When GABA binds to its receptors, channels in the neuron flicker open and closed, allowing negatively charged molecules called ions (shown here in white) to move into the neuron. This decreases the neuron's activity.
This close-up shows the opening of the ion channels in normal GABA binding, and then when alcohol is added.
Alcohol, shown in black, also binds to the GABA receptors, and increases the quieting effect that GABA has on neurons. Researchers are not sure exactly how it does so, but one theory holds that it causes the ion channels to stay open longer, thus increasing the ion flow. The result is a much greater quieting effect on the brain.
Because there are GABA receptors in many parts of the brain, many different parts are affected. This accounts for alcohol's sedating effect on many functions controlled by the brain--judgment, movement, and even breathing.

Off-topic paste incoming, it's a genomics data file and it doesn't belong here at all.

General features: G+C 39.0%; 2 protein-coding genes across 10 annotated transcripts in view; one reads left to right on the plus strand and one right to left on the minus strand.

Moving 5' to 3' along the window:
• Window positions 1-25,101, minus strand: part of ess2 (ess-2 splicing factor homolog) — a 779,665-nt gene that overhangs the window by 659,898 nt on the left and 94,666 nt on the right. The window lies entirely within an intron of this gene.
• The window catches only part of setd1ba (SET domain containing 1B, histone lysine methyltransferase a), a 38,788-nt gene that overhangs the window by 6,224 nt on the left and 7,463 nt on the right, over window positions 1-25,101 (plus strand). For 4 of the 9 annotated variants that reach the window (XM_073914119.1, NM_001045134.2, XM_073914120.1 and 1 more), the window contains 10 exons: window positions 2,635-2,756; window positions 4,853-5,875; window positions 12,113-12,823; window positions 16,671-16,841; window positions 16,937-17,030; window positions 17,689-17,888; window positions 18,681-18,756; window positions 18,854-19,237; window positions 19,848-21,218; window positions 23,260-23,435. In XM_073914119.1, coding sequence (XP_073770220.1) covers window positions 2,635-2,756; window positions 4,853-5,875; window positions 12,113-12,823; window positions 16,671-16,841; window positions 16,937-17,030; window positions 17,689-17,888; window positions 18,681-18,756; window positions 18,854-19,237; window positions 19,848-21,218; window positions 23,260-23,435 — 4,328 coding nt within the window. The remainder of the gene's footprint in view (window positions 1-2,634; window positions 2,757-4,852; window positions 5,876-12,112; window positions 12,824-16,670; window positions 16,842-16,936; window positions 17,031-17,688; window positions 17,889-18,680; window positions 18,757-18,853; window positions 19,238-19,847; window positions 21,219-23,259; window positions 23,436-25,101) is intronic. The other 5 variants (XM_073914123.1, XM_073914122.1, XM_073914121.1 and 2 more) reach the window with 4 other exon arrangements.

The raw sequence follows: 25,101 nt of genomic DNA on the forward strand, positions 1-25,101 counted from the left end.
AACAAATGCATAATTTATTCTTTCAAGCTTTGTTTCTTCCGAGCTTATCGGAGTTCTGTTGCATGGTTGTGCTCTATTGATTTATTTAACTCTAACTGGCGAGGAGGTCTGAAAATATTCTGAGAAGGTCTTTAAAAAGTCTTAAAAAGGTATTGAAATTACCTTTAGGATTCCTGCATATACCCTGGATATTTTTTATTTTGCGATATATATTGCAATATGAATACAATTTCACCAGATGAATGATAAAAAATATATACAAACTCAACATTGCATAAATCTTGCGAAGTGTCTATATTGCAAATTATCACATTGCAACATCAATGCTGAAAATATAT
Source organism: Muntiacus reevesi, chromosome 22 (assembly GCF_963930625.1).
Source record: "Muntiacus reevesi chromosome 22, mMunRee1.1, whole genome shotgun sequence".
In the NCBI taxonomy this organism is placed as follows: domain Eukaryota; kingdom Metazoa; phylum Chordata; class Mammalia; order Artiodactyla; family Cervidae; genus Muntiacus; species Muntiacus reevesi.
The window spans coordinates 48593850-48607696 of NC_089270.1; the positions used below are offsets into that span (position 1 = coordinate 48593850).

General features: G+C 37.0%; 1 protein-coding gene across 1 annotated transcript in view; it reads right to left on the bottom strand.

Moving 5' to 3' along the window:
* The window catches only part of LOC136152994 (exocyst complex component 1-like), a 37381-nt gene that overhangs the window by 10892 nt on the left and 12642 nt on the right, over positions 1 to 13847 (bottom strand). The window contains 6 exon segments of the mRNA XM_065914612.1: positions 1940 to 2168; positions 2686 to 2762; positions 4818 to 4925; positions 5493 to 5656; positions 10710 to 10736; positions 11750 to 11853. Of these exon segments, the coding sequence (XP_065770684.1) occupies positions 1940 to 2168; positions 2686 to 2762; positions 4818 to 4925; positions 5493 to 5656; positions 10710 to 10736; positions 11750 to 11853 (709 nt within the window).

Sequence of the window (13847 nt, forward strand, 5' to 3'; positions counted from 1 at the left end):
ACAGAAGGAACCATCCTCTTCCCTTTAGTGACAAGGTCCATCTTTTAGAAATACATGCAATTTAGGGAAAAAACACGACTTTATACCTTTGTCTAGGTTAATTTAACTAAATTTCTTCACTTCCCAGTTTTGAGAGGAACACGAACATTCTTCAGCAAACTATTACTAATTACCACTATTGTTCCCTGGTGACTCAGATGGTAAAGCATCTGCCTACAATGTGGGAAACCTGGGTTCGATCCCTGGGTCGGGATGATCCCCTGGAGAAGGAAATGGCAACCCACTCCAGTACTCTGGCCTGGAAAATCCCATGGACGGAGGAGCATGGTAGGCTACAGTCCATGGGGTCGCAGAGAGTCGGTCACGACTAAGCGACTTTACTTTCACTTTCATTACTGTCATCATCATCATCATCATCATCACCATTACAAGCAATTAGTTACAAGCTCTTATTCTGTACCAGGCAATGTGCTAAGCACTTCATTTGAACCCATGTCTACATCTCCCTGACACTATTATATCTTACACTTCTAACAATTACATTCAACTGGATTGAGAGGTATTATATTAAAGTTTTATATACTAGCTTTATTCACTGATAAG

Unfortunately, prolonged alcohol use may cause the brain to adapt, so it comes to depend on the presence of alcohol to function normally. Then, if the person stops drinking, he or she experiences anxiety, jitteriness, emotional discomfort, insomnia, possibly tremors, and, in severe alcoholism, sometimes convulsions and/or death.
Even long after the person has stopped drinking alcohol, brain abnormalities can persist, causing feelings of discomfort and craving for more alcohol to relieve these feelings.